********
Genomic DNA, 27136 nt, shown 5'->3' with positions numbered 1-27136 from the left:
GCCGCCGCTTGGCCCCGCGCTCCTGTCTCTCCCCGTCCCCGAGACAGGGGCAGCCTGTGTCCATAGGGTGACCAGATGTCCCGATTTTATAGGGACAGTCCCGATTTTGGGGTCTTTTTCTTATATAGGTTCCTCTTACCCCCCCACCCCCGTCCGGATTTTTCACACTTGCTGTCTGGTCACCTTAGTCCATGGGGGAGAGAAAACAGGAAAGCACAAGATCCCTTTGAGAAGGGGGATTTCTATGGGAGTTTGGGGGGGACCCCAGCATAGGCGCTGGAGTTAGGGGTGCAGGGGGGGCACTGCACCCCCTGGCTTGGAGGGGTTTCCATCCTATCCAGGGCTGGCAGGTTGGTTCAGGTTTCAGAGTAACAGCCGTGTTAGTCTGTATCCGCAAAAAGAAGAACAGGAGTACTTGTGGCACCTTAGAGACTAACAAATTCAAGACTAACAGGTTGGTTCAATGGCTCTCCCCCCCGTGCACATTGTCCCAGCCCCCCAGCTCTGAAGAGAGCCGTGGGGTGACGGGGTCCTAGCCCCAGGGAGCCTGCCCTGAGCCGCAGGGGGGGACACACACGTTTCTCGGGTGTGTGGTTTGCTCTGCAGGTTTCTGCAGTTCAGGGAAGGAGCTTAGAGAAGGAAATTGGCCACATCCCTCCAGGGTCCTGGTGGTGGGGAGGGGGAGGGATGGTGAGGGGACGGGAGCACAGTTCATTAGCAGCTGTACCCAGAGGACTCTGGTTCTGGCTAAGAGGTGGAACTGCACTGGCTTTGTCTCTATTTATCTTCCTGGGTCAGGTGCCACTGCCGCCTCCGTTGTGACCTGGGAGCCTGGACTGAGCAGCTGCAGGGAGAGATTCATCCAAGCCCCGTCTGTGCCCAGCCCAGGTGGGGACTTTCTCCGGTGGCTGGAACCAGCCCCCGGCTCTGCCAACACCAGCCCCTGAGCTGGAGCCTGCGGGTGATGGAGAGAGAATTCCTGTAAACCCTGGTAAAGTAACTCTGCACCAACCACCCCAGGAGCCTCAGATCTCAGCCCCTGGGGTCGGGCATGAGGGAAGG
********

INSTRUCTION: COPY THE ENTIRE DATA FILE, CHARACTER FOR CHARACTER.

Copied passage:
Genomic DNA, 27136 nt, shown 5'->3' with positions numbered 1-27136 from the left:
GCCGCCGCTTGGCCCCGCGCTCCTGTCTCTCCCCGTCCCCGAGACAGGGGCAGCCTGTGTCCATAGGGTGACCAGATGTCCCGATTTTATAGGGACAGTCCCGATTTTGGGGTCTTTTTCTTATATAGGTTCCTCTTACCCCCCCACCCCCGTCCGGATTTTTCACACTTGCTGTCTGGTCACCTTAGTCCATGGGGGAGAGAAAACAGGAAAGCACAAGATCCCTTTGAGAAGGGGGATTTCTATGGGAGTTTGGGGGGGACCCCAGCATAGGCGCTGGAGTTAGGGGTGCAGGGGGGGCACTGCACCCCCTGGCTTGGAGGGGTTTCCATCCTATCCAGGGCTGGCAGGTTGGTTCAGGTTTCAGAGTAACAGCCGTGTTAGTCTGTATCCGCAAAAAGAAGAACAGGAGTACTTGTGGCACCTTAGAGACTAACAAATTCAAGACTAACAGGTTGGTTCAATGGCTCTCCCCCCCGTGCACATTGTCCCAGCCCCCCAGCTCTGAAGAGAGCCGTGGGGTGACGGGGTCCTAGCCCCAGGGAGCCTGCCCTGAGCCGCAGGGGGGGACACACACGTTTCTCGGGTGTGTGGTTTGCTCTGCAGGTTTCTGCAGTTCAGGGAAGGAGCTTAGAGAAGGAAATTGGCCACATCCCTCCAGGGTCCTGGTGGTGGGGAGGGGGAGGGATGGTGAGGGGACGGGAGCACAGTTCATTAGCAGCTGTACCCAGAGGACTCTGGTTCTGGCTAAGAGGTGGAACTGCACTGGCTTTGTCTCTATTTATCTTCCTGGGTCAGGTGCCACTGCCGCCTCCGTTGTGACCTGGGAGCCTGGACTGAGCAGCTGCAGGGAGAGATTCATCCAAGCCCCGTCTGTGCCCAGCCCAGGTGGGGACTTTCTCCGGTGGCTGGAACCAGCCCCCGGCTCTGCCAACACCAGCCCCTGAGCTGGAGCCTGCGGGTGATGGAGAGAGAATTCCTGTAAACCCTGGTAAAGTAACTCTGCACCAACCACCCCAGGAGCCTCAGATCTCAGCCCCTGGGGTCGGGCATGAGGGAAGG